Heath Bell on time with D-Backs: “I always felt like I was trying to swim upstream”

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Since leaving the spacious confines of Petco Park as the closer for the Padres, Heath Bell has had a tough time. Going into the 2012 season, Bell signed a three-year, $27 million contract. He struggled all year, eventually getting moved out of the ninth inning by then-manager Ozzie Guillen. Bell finished with a 5.09 ERA in 63 2/3 innings. The Marlins traded him to the Diamondbacks after the season. Bell continued to struggle and was used infrequently in save situations. He finished with a 4.11 ERA in 65 2/3 innings.

Now a Ray, coming over in a three-team trade that also involved the Reds, Bell is happy to contribute to a contender. He won’t close — that job presently belongs to Grant Balfour — but hopes the Rays will let him pitch the way he likes to pitch. Bell reflected on his time in Arizona, saying that he “always felt like [he] was trying to swim upstream”. Via Barry M. Bloom of MLB.com:

“My pitching style is a little different than most pitchers and most closers,” Bell said. “I wanted to go out there and pitch my style. We didn’t really see eye to eye after awhile. I always felt like I was trying to swim upstream. I try to mix up my pitches. Closers usually come in and pound the strike zone with fastballs. I have a good fastball, but not one that I can just blow by anybody.

“I like to go in and out, use both sides of the plate. I felt like they wanted me to go in a lot more. My style was more away, but I was trying to do their style. It was just tough. When the catcher and the pitcher really don’t see eye to eye it’s hard to go out there and have a really good game. They wanted me to pitch in a way I’d never pitched before.”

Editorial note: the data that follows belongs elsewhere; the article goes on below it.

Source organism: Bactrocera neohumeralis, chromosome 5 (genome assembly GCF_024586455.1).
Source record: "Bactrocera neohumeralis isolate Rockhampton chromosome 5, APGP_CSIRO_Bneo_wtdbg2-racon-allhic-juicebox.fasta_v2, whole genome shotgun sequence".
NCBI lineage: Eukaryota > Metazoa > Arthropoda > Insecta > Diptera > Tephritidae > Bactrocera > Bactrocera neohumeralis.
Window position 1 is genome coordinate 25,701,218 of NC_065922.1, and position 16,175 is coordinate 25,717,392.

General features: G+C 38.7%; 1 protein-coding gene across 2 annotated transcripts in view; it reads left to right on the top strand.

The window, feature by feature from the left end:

Bell, 36, can become a free agent after the season if his 2015 option doesn’t vest at $9 million. In order for that to happen, Bell would need to finish 55 games this season, which seems unlikely to happen. This is an important season for him as it may preface his final opportunity to sign a seven-figure contract.

Sean Manaea pitches the first no-hitter of 2018

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Athletics southpaw Sean Manaea delivered his first career no-hitter against the Red Sox in a decisive 3-0 victory on Saturday night. Any thought of a perfect game was banished in the first at-bat, when Mookie Betts drew a leadoff six-pitch walk to open the first inning. From there, Manaea was nearly flawless, holding the Sox to four total baserunners and striking out 10 of 30 batters faced — a career record.

Manaea was gifted a three-run lead thanks to RBI doubles from Jed Lowrie and Stephen Piscotty and Marcus Semien‘s solo shot off of Chris Sale in the fifth inning. While the Red Sox managed to draw two walks off of Manaea, they didn’t come anywhere close to plating a run. Andrew Benintendi tried to break up the no-no in the sixth inning with an infield hit down the first base line, but strayed out of bounds and later saw his hit reversed on a call of batter interference.

Entering the ninth inning, the 26-year-old lefty was sitting at just 95 pitches through eight frames of no-hit ball. He quickly deposed Blake Swihart and Mookie Betts with a groundout and fly out, then walked Benintendi on seven pitches. Any threat the Red Sox might have posed was soon eliminated, however, as Hanley Ramirez ground into a force out to complete the no-hitter.

Manaea is the first A’s pitcher to toss a no-no since Dallas Braden’s perfect game against the Rays eight years ago. The last time the Red Sox were on the losing end of a no-hitter was also against an AL West rival, when the Mariners’ Chris Bosio clinched a 2-0 no-no on April 22, 1993. Manaea’s feat is even more outstanding given how dominant the Red Sox have looked this season: prior to Saturday’s defeat, they boasted a 17-2 record and had yet to be shut out during the regular season.